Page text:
Abraham Lincoln: Building a Winning Team
A strong team is key to business success, but it takes more than a paintball tournament to foster a team-oriented environment — one in which your employees are loyal and as committed to the success of the business as you are (even during turbulent times.)
This is where Abraham Lincoln, who led the country through an unparalleled period of political, constitutional and moral crisis, excelled.
In “Leadership Lessons from Abraham Lincoln” published in the Harvard Business Review, Diane Coutu suggests that one of the defining characteristics of Lincoln’s presidency was his ability to make his inner team feel part of a mission through inclusiveness — and she offers a powerful lesson for business leaders:
“Basically, you want to create a reservoir of good feeling, and that involves not only acknowledging your errors but even shouldering the blame for the failures of some of your subordinates. Again and again, Lincoln took responsibility for what he did, and he shared responsibility for the mistakes of others, and so people became very loyal to him.”
Lincoln was able to achieve this state despite the fact that his cabinet was a hot bed of rivalry and ambition. As Coutu explains:
“Lincoln surrounded himself with people, including his rivals, who had strong egos and high ambitions; who felt free to question his authority; and who were unafraid to argue with him.”
Surrounding yourself with a diverse and challenging team can be risky. There’s always the chance that conflicting opinions and ideas will paralyze decision-making. Not in the Lincoln White House, however.
Lincoln was not afraid to exert his leadership powers and make up his own mind about key issues. For example, when he made the decision to issue the Emancipation Proclamation to free the slaves, he did so on his own, says Coutu, frankly telling the cabinet that he didn’t need their input anymore. However, Lincoln did consult his cabinet for ideas on how to best implement the act and its timing.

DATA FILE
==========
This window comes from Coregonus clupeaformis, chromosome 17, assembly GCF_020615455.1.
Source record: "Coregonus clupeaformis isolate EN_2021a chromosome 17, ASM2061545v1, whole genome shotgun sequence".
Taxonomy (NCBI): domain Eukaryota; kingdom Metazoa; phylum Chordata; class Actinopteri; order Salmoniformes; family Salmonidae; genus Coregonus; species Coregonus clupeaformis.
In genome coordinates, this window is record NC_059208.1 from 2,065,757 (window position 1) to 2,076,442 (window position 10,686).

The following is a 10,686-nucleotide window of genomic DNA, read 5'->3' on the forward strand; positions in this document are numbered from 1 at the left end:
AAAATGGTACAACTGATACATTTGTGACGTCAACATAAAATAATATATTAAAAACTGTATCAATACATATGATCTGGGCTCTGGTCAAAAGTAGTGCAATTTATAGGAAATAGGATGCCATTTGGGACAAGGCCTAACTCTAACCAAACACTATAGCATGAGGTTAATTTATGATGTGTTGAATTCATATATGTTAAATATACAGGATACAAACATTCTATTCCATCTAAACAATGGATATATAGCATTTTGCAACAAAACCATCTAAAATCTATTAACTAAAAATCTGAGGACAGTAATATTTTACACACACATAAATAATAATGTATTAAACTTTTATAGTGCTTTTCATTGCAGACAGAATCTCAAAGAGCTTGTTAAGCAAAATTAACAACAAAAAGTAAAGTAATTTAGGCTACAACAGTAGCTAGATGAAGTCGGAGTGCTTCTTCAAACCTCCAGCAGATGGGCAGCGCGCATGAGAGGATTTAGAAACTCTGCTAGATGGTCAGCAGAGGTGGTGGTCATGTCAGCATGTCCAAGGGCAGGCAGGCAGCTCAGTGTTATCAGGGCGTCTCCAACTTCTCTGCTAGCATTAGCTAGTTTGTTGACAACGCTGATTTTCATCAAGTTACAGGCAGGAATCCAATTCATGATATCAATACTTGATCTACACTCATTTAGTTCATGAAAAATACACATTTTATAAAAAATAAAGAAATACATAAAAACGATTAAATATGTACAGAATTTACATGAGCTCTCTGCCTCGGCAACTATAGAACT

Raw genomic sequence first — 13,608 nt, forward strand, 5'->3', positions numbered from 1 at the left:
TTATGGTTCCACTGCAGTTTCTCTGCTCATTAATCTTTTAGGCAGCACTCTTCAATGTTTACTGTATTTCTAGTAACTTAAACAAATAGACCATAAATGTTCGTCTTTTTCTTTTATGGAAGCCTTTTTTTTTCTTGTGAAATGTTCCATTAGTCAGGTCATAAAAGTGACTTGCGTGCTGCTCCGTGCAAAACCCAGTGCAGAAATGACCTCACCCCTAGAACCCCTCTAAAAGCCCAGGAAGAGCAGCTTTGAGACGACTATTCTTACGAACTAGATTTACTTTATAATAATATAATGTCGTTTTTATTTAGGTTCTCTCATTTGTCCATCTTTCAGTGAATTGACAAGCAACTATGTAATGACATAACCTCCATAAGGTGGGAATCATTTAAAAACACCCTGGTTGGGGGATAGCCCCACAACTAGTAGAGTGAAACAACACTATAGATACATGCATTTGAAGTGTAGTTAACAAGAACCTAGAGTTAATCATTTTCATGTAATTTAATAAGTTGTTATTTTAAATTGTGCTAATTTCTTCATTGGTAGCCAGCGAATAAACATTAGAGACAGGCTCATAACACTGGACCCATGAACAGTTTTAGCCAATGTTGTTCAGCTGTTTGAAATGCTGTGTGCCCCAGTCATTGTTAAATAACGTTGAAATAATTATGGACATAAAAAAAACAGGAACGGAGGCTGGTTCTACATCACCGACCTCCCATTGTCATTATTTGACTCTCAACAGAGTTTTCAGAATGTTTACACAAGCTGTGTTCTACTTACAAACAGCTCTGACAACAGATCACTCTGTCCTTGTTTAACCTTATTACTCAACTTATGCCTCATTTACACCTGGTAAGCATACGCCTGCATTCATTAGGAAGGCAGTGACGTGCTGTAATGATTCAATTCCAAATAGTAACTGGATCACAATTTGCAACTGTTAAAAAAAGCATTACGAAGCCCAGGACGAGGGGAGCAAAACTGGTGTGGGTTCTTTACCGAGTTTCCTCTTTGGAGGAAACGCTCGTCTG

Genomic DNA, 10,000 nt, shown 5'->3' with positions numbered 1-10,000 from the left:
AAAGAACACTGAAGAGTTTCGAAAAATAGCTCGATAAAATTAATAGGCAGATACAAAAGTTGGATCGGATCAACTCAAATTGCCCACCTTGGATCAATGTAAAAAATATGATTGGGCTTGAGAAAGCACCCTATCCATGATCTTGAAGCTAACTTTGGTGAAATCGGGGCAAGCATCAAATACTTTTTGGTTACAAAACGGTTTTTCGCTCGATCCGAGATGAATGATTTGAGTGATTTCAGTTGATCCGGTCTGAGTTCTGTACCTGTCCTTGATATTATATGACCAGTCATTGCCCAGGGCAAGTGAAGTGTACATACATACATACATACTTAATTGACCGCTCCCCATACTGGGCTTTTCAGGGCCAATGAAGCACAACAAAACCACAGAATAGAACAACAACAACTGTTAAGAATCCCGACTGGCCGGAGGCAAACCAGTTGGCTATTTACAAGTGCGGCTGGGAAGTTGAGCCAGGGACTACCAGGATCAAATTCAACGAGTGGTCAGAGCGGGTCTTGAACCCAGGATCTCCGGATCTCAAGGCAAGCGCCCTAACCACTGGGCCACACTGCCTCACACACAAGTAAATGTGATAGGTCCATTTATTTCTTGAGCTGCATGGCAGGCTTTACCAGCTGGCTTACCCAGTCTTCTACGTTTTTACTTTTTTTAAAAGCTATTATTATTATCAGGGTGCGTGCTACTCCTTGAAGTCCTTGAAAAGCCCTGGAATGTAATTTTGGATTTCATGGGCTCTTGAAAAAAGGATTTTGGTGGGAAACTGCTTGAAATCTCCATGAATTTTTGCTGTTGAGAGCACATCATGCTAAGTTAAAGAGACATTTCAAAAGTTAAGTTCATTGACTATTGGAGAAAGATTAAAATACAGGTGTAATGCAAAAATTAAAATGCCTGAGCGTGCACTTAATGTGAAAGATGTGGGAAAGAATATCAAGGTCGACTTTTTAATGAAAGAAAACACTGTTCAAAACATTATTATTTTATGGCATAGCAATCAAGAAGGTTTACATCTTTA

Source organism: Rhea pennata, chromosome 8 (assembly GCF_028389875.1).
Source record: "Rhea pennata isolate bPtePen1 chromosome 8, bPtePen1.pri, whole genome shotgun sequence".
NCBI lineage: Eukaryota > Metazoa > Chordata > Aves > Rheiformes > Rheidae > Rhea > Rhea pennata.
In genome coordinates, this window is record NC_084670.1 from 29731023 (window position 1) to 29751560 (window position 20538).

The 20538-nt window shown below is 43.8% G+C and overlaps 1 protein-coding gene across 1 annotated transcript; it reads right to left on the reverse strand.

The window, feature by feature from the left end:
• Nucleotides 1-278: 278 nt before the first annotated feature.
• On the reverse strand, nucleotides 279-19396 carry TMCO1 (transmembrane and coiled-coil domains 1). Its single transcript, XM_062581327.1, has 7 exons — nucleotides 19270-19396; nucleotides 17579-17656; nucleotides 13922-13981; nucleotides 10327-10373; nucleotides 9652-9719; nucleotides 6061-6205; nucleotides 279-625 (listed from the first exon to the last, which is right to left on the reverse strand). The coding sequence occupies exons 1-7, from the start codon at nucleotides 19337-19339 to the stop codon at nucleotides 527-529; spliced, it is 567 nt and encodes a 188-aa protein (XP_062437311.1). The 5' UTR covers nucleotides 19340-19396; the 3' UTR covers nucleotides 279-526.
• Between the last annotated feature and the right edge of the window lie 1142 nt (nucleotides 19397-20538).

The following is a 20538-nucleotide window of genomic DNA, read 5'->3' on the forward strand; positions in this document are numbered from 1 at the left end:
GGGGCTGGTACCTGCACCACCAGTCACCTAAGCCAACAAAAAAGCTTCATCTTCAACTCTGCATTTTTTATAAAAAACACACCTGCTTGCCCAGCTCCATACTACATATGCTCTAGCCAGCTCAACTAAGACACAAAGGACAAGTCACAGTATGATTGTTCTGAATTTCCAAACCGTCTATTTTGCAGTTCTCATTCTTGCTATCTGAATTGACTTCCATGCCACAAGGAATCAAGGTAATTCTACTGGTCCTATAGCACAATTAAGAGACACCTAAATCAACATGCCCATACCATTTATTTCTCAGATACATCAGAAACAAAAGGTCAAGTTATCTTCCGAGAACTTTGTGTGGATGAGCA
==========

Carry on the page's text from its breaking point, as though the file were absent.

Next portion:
The point here is that:
“…even though some members still did not support Lincoln’s decision, they felt they’d been heard. And they had been. When one cabinet member suggested that Lincoln wait for a victory on the field to issue the proclamation, Lincoln took his advice.”
George Washington: Don’t Sit on the Sidelines
While Lincoln made a point of seeking input from his Cabinet, our first president, George Washington, exemplified how it’s done. By surrounding himself with people who weren’t afraid of telling him the truth, instead of advisors who told him what they though he wanted to hear.
He also led by example, joining his men whenever possible, never sitting on the sidelines. As such, he became a role model for others to follow, while earning respect at every turn.
Employees tend to do what you do. If your attitude is lackadaisical or cynical, you can be sure your employees will follow suit. But by setting the right tone and being immersed in the business, as opposed to just working on it, you’ll quickly get to know your employees better, understand what they can accomplish, and set realistic and attainable goals.